What to Read Next
On Wall Street, where shareholder “value” is vigorously pursued through ever leaner and meaner organizations, business as usual changed abruptly on September 11, 2001. Within hours after the tragedy, obsession with self gave way to serving others. At the very epicenter of self-interest, people became engaged in collective effort.
There is a message for management in this. The point is not that concern for others is suddenly going to replace self-interest, but that there has to be a balance between the two. The events of September 11 and the following days helped to make evident how out of balance our society has become. The role of management — responsible management — is to work toward restoration of that balance.
The House That Self-Interest Built
In the past 15 years, we in North America have experienced a glorification of self-interest perhaps unequalled since the 1930s. It is as if, in denying much of the social progress made since then, we have reverted to an earlier and darker age. Greed has been raised to some sort of high calling; corporations have been urged to ignore broader social responsibilities in favor of narrow shareholder value; chief executives have been regarded as if they alone create economic performance. Meanwhile, concern for the disadvantaged — simple, old-fashioned generosity —has somehow been lost.
A society devoid of selfishness is certainly difficult to imagine. But a society that glorifies selfishness can be imagined only as base. The intention here is to challenge such a society — not to deny human nature, but to confront a distorted view of it. In so doing, we wish to promote another characteristic no less human: engagement.
A syndrome of selfishness has taken hold of our corporations and our societies, as well as our minds. (See “A Syndrome of Selfishness.”) It is built on a series of half-truths, each of which drives a wedge into society: from a narrow view of ourselves as “economic man,” to a distorted view of our values — reduced to shareholder value, to a particular view of leadership as heroic and dramatic, to a nasty view of organizations as lean and increasingly mean, to an illusionary view of society as a rising tide of prosperity. All of this looks rather neat, as does a house of cards. Before it collapses outright, we would do well to balance it with a rather different set of beliefs.
1. Originally published in M.C. Jensen and W.H. Meckling, “The Nature of Man,” Journal of Applied Finance, 7, no. 2 (1994): 4–19 (revised July 1997).
2. E. Mayr, “Darwin’s Influence on Modern Thought,” Scientific American, July 2000, 83.
3. See, for example, A. Rand, “The Virtue of Selfishness” (New York: New American Library, 1965).
4. “Statement on Corporate Responsibility” (New York: Business Roundtable, October 1981), 9.
5. “Statement of Corporate Governance” (Washington, D.C.: Business Roundtable, September 1997), 3.
6. A. Solzhenitsyn, “How the West Has Succumbed to Cowardice,” Montreal Star, News and Reviews, June 10, 1978, p. B1.
7. M. Kelly, “The Divine Right of Capital: Dethroning the Corporate Aristocracy” (San Francisco: Berrett-Koehler, 2001).
8.T. O’Brien, “The Day Trader Blues,” Upside, January 2000, 182–192.
9. American Customer Satisfaction Index, Q1, 2001, National Quality Research Center, University of Michigan Business School, Ann Arbor; www.bus.umich.edu/research/nqrc.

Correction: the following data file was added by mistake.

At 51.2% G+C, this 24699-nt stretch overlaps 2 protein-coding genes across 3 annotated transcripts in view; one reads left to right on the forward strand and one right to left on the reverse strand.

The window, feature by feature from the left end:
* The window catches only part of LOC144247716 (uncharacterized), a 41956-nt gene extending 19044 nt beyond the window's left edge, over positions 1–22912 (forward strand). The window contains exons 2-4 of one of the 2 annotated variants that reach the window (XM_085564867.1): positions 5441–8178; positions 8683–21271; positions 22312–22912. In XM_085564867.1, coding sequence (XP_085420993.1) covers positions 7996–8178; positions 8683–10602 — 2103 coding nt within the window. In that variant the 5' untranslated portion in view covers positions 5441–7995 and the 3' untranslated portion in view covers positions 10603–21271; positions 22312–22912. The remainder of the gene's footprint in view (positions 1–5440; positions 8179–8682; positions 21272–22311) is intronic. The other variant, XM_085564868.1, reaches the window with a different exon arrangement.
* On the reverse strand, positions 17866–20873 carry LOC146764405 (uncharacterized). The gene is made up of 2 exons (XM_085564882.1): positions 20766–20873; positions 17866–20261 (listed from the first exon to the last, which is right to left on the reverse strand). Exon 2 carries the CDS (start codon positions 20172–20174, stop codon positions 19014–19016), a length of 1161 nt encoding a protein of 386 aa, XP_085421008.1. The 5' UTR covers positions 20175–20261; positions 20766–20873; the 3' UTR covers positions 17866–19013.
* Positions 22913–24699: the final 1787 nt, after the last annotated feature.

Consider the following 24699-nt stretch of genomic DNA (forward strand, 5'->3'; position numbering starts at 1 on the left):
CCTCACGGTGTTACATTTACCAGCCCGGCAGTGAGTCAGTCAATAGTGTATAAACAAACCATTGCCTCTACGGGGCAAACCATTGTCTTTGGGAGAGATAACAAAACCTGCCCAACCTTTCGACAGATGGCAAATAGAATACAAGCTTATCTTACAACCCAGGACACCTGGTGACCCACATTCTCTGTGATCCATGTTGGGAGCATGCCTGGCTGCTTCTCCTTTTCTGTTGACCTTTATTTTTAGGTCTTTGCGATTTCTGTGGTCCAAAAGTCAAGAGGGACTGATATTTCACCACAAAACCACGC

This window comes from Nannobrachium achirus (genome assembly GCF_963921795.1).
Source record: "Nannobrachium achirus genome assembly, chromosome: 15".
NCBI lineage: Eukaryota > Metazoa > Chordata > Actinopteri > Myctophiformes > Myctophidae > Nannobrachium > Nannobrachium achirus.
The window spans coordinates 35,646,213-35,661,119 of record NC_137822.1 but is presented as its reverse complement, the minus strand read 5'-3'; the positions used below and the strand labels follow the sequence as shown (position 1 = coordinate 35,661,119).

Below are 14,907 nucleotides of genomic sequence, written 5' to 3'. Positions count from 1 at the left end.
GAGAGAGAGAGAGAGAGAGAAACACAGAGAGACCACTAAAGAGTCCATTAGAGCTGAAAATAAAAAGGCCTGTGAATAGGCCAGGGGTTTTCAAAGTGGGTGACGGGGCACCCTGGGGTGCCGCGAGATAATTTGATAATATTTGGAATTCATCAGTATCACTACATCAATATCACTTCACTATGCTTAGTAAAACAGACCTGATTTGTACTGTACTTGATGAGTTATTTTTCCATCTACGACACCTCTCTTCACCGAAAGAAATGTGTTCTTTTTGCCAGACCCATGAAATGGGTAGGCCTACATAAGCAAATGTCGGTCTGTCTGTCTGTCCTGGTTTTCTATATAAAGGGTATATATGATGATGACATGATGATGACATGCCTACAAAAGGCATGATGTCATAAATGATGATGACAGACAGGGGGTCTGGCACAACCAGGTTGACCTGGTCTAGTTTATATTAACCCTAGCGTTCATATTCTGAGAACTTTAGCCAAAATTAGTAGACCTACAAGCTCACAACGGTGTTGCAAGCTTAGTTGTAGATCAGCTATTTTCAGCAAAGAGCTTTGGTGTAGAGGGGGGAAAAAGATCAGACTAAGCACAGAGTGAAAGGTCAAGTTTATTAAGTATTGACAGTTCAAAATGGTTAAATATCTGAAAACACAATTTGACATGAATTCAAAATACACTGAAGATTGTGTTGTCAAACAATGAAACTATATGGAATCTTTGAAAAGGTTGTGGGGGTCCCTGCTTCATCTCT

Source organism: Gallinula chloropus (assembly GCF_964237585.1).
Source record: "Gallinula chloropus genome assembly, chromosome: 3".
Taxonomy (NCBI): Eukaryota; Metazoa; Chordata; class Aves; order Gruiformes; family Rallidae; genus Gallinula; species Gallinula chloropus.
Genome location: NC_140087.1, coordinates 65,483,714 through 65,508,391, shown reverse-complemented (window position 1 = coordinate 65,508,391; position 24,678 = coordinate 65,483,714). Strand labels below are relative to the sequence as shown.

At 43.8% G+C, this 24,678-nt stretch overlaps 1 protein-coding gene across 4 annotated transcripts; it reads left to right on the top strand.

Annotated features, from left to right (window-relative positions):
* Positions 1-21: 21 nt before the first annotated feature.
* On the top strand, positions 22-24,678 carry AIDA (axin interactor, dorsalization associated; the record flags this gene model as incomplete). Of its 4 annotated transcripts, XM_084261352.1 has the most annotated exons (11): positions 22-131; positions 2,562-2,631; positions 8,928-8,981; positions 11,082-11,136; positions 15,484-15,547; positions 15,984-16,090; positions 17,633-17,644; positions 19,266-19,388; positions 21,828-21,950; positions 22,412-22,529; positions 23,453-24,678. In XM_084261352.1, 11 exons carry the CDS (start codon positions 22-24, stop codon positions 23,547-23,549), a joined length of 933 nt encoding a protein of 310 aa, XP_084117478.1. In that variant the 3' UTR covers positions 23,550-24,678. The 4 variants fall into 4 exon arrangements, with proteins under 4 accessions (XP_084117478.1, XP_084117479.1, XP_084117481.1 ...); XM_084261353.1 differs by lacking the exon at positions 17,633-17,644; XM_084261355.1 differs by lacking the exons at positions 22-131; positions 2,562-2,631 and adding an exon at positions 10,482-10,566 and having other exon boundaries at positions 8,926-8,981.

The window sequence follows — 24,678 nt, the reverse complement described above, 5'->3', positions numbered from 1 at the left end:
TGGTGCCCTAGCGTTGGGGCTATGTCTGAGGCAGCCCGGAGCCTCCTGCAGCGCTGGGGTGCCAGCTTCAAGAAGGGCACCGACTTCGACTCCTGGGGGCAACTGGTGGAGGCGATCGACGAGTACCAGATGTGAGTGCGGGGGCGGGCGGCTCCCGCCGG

10. S. Anderson, J. Cavanagh, C. Hartman and B. Leondar-Wright, “Executive Excess 2001” (Washington, D.C.: Institute for Policy Studies, 2001), 1.
11. J.S. Lublin, “Executive Pay (A Special Report). Net Envy,” Wall Street Journal, Apr. 6, 2000, p. R1.
12. B. Brecht, “Life of Galileo,” trans. J. Willett, ed. R. Manheim (New York: Arcade Publishing, 1995)
13. “Extended Mass Layoffs in 2000,” Report 951, U.S. Department of Labor, Bureau of Labor Statistics, July 2001, p. 1.
14. International Herald Tribune, Feb. 15, 2000.
15. P. Barta, “In Current Expansion, As Business Booms, So, Too, Do Layoffs,” Wall Street Journal, March 13, 2000, p. A1.
16. A. Keeton, “Only 34 Percent of Employees Feel Loyal,” Montreal Gazette, Oct. 9, 2000.
17. C. Collins, C. Hartman and H. Sklar, “Divided Decade: Economic Disparity at the Century’s Turn” (Boston: United for a Fair Economy, 1999), 2.
18. E. Olson, “Rights and Strong Economies Go Hand-In-Hand, UN Finds,” International Herald Tribune, June 30, 2000.
19. L. Mishel, J. Bernstein and J. Schmitt, “The State of Working America: 2000-2001” (Ithaca, New York: Economic Policy Institute, Cornell University Press, 2001), 270.
20. “Poverty in the U.S.,” International Herald Tribune, Sept. 29, 2000.
21. Mishel et al., “The State of Working America: 2000–2001,” 353.
22. “Richer and Richer,” International Herald Tribune, June 7, 2001, p. 8.
23. Mishal et al., “The State of Working America: 2000–2001,” 266–267.
24. Mishal et al., “The State of Working America: 2000–2001,” 264.
25. “The Gulf Widens,” Washington Post, June 5, 2001, A20.
26. World Bank, “World Bank Section 28, Distribution of Income or Consumption,” in “World Development Indicators 2001,” 70–72.
27. J.B. Quinn, “Pilkington Brothers P.L.C., Case 3–1,” in “The Strategy Process (Concepts, Contexts, Cases),” eds. H. Mintzberg and J.B. Quinn (Englewood Cliffs, New Jersey: Prentice Hall, 1991), 826–844.
28. G. Hamel, “Waking Up IBM: How a Gang of Unlikely Rebels Transformed Big Blue,” Harvard Business Review 78 (July/August 2000): 137–146.
29. “The Invisible Fist,” The Economist, Feb. 15, 1997.